At the heart of Bhai Baldeep Singh’s documentary film, Sikh Kīrtan Maryādā, is a deceptively simple question about a core element of Sikh praxis: what is kīrtan? It is the question the filmmaker has devoted the better part of three decades to answering, and through his documentary, the viewer is offered a rare glimpse into the understandings of the leading Sikh musicians and intellectuals in the final decade of the twentieth century.
Throughout that fateful century of socio-cultural upheaval, the singing of kīrtana underwent a signal transformation in which traditional musical forms, instrumentation, performative norms, exegetical approaches, and pedagogical arrangements originating in the revelatory utterances of the Sikh Gurus and transmitted down the centuries by the faithful were supplanted by contemporary musical trends.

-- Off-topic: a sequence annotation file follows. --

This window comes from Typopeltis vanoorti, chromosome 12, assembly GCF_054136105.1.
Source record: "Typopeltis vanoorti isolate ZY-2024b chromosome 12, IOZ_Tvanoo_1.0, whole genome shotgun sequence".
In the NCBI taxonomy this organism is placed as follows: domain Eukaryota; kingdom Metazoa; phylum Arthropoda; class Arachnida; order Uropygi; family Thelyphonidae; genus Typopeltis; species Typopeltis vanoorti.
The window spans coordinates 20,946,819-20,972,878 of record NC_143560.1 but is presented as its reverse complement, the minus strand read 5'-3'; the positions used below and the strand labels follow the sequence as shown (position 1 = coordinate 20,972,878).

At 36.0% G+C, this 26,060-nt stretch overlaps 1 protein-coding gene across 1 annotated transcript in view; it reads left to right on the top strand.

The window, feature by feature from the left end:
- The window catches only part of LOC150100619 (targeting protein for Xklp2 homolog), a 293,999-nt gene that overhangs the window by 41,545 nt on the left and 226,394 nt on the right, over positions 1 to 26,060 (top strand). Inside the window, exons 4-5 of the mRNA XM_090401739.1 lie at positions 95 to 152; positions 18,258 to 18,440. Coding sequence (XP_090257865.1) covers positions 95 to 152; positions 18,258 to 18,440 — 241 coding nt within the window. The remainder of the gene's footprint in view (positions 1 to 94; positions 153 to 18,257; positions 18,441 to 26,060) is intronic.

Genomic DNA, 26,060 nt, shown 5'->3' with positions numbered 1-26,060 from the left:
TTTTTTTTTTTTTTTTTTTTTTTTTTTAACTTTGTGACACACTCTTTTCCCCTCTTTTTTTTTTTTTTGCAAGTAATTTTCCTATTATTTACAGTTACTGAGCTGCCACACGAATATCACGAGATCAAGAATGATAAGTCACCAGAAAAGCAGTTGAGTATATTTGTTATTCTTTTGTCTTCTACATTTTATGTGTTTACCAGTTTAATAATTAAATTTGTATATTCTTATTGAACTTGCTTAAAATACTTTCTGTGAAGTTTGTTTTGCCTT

Sikh Kīrtan Maryādā captures the reflections and musical renditions of illustrious exponents and nearly forgotten maestros. Of particular note is the inclusion of footage from historically significant kīrtana performances marking the reintroduction of the joṛī, saraṅdā and tāūs, early modern instruments created in the courts of the Sikh Gurus. Bhai Baldeep Singh was responsible for hand-carving them back to life for the first time since 1947, and this film itself was an influential contribution towards a renaissance in Sikh praxis.
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